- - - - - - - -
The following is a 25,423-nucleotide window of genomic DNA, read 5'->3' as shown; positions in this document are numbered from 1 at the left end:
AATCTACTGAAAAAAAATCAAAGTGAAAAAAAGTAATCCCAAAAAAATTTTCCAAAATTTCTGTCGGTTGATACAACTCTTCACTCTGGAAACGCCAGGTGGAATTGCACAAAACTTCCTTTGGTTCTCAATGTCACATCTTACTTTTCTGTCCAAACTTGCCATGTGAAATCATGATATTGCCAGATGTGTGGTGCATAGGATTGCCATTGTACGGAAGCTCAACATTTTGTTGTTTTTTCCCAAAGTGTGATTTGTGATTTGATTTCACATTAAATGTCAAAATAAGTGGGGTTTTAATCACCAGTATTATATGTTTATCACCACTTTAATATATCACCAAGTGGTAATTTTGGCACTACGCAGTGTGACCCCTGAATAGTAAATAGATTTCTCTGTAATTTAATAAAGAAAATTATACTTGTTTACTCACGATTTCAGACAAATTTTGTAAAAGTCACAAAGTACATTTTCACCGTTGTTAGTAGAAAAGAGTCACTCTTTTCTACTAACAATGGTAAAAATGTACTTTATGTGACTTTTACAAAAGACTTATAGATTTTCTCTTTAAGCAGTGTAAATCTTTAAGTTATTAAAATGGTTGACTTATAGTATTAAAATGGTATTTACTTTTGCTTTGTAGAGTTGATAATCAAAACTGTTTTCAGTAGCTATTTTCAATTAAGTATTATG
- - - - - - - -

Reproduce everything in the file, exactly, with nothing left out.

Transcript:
The following is a 25,423-nucleotide window of genomic DNA, read 5'->3' as shown; positions in this document are numbered from 1 at the left end:
AATCTACTGAAAAAAAATCAAAGTGAAAAAAAGTAATCCCAAAAAAATTTTCCAAAATTTCTGTCGGTTGATACAACTCTTCACTCTGGAAACGCCAGGTGGAATTGCACAAAACTTCCTTTGGTTCTCAATGTCACATCTTACTTTTCTGTCCAAACTTGCCATGTGAAATCATGATATTGCCAGATGTGTGGTGCATAGGATTGCCATTGTACGGAAGCTCAACATTTTGTTGTTTTTTCCCAAAGTGTGATTTGTGATTTGATTTCACATTAAATGTCAAAATAAGTGGGGTTTTAATCACCAGTATTATATGTTTATCACCACTTTAATATATCACCAAGTGGTAATTTTGGCACTACGCAGTGTGACCCCTGAATAGTAAATAGATTTCTCTGTAATTTAATAAAGAAAATTATACTTGTTTACTCACGATTTCAGACAAATTTTGTAAAAGTCACAAAGTACATTTTCACCGTTGTTAGTAGAAAAGAGTCACTCTTTTCTACTAACAATGGTAAAAATGTACTTTATGTGACTTTTACAAAAGACTTATAGATTTTCTCTTTAAGCAGTGTAAATCTTTAAGTTATTAAAATGGTTGACTTATAGTATTAAAATGGTATTTACTTTTGCTTTGTAGAGTTGATAATCAAAACTGTTTTCAGTAGCTATTTTCAATTAAGTATTATG